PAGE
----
The most common grammar mistake for almost all Russian learners is the incorrect usage of the perfective and imperfective grammar aspects. The problem here is that the grammar aspects don’t exist in many languages, so the rules of their usage have to be memorised.

    For instance, students find it difficult to understand the difference between the verbs in these sentences:
    Кто взял книгу? – Who took the book? (the book is not there; perfective)
    Кто брал книгу? – Who took the book? (the book is there, but I know that somebody took it; imperfective)

    Actually, the above scenario works only for some verbs, but these verbs are quite common. If the action is already done and you can see the result, the perfective case should be used, but if the action was “cancelled” (i.e. somebody brought the book back), the imperfective aspect should be used.

    The most common vocabulary mistake is trying to translate sentences word by word from one’s native language. It is always quite amusing when somebody translates idiomatic expressions and collocations directly from their own language to Russian. Russian learners have to understand that all languages have a different structure, therefore literal translation is impossible.

    Some of English-speaking students translate the collocation “It takes a lot of time” literally into Russian, so they say “Это берёт много времени”, while the correct version is “Это занимает много времени”.

    Another quite common mistake is to translate grammar structures literally. For example,
    Я видел его переходить улицу (I saw him cross the street).
    The correct version is: “Я видел, как он переходил улицу“.

    Also, some students say как дело instead of как дела.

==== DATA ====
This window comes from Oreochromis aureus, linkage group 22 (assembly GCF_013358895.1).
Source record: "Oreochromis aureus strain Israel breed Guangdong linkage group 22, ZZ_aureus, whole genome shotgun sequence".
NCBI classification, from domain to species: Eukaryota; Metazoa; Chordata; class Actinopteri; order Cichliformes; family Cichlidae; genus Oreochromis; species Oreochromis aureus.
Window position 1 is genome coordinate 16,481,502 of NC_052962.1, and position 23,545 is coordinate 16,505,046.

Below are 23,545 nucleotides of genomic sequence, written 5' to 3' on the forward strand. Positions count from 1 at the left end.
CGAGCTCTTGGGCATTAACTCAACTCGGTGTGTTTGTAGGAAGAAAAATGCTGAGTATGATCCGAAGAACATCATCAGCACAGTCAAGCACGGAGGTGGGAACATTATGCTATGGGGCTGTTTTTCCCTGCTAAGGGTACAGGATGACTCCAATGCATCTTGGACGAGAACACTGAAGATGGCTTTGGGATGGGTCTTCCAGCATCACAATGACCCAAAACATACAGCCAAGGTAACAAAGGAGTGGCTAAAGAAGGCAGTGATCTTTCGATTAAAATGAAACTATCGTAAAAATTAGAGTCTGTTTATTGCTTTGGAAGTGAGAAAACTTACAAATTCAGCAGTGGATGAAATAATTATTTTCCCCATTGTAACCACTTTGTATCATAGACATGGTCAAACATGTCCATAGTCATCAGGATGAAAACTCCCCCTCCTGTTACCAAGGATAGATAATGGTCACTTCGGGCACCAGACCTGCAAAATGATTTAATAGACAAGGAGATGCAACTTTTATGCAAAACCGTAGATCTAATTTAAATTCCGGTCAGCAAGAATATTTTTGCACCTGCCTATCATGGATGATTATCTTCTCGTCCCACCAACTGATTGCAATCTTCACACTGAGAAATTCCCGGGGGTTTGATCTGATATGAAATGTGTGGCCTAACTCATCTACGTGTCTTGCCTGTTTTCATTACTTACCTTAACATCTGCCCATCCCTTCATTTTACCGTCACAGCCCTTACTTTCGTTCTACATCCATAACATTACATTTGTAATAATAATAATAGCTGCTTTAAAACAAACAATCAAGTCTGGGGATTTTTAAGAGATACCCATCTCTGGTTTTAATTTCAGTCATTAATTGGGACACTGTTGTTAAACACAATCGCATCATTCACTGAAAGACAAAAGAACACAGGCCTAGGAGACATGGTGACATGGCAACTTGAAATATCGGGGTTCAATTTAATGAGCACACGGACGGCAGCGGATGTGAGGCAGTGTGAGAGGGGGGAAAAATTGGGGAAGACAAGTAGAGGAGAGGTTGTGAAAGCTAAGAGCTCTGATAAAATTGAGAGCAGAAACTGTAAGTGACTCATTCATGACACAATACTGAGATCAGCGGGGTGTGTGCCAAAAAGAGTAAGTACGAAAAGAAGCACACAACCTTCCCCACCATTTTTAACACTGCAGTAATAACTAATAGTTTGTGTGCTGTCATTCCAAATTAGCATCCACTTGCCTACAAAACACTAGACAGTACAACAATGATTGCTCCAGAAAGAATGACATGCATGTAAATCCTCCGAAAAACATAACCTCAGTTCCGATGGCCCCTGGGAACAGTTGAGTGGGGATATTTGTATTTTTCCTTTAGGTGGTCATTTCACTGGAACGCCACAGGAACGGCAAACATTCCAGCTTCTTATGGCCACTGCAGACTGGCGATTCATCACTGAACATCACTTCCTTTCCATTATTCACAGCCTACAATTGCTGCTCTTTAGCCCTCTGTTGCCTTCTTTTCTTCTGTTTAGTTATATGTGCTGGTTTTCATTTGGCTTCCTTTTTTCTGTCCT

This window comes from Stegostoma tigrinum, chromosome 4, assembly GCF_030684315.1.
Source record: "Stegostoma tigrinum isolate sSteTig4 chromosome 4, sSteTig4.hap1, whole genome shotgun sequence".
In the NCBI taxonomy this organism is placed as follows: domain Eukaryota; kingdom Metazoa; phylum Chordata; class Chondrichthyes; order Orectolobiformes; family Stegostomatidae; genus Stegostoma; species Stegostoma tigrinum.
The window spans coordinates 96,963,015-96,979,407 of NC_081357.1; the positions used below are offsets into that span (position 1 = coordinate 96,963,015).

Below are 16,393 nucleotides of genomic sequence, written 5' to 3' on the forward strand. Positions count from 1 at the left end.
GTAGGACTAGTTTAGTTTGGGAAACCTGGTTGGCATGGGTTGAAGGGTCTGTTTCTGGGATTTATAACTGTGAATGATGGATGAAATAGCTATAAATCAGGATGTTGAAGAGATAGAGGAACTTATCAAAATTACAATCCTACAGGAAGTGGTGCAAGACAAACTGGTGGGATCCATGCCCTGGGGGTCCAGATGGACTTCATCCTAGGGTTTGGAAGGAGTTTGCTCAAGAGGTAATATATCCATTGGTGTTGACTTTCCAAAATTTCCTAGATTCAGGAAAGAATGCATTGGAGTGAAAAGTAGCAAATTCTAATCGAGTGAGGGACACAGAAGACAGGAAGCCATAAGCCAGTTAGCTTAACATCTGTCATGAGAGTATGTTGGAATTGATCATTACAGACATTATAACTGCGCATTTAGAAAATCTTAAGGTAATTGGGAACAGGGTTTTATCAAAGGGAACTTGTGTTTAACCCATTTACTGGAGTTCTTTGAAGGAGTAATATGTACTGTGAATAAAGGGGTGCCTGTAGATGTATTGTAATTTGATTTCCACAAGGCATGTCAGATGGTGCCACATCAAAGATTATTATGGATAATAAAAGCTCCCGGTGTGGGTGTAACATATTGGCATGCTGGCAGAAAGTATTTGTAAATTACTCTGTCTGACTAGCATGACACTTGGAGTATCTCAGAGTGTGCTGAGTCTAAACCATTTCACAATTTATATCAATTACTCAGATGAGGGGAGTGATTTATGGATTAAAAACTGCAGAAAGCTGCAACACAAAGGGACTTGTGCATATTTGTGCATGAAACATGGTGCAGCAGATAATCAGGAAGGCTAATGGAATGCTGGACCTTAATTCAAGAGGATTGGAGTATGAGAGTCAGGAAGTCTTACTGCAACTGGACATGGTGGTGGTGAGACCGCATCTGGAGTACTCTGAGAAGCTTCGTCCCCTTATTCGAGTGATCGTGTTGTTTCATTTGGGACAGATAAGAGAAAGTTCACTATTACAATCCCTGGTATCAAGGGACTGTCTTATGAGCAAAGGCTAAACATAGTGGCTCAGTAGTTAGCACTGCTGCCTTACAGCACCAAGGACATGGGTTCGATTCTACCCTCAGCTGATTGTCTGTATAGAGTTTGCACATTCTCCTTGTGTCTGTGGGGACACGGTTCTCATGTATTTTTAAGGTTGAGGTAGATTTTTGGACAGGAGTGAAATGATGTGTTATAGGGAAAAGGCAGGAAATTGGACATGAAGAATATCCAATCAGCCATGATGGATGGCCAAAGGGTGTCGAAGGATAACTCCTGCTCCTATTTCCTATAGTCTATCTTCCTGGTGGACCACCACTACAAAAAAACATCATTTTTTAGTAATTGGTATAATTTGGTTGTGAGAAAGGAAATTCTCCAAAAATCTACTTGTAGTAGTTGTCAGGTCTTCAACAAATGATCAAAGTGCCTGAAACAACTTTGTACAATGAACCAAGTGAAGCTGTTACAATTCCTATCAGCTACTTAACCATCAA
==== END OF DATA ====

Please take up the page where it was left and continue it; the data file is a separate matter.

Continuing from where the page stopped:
In terms of pronunciation, a lot of students have difficulty pronouncing the sound “Ы”.
    Some pronounce is as an “И”, some as an “У”, some as the word “oui” in French.
    In fact, it’s a little tricky to pronounce. A good hint is to try to pronounce “И” when smiling.

    For some of students it is also difficult to pronounce the sounds “ж“ and “щ“. I try to help them comparing these sounds with the sounds they can hear in their everyday life. For example, “ж-ж-ж-ж-ж“ is the sound of a beatle and “щ”, of sausages sizzling on a frying pan.

    Explain to me the difference between хоть, хотя, хотя бы, and однако.

    (Question by Tom McCormick-Cox)
    Here are some examples with explanations:
    Дай мне хоть сто рублей. – Give me at least 100 rubles. (Here the meaning of “хоть” is “at least”.)
    Он хоть маленький, но очень сильный. – Although he is small, he is very strong. (“Хоть” is the colloquial synonym of “хотя”.)
    Хоть сегодня, хоть завтра, а работу закончить нужно. – Either today or tomorrow, the job needs to be done. (Хоть…хоть is a synonym of “или…или”. Here the emphasis is on the necessity of finishing the work.)
    Взять хоть меня – разве я не работал? – Take for example myself… as if I didn’t work! Synonym of “for example”;
    Хоть бы дождь пошёл. – I wish it rained.
    Хотя он и не пришёл, всё равно было весело. – Although he didn’t come, it was fun. (“Хотя” means “although” here.)
    Дай мне хотя бы три рубля. – Give me at least three rubles. (synonym of “хоть” in the meaning of “at least”, but less colloquial.)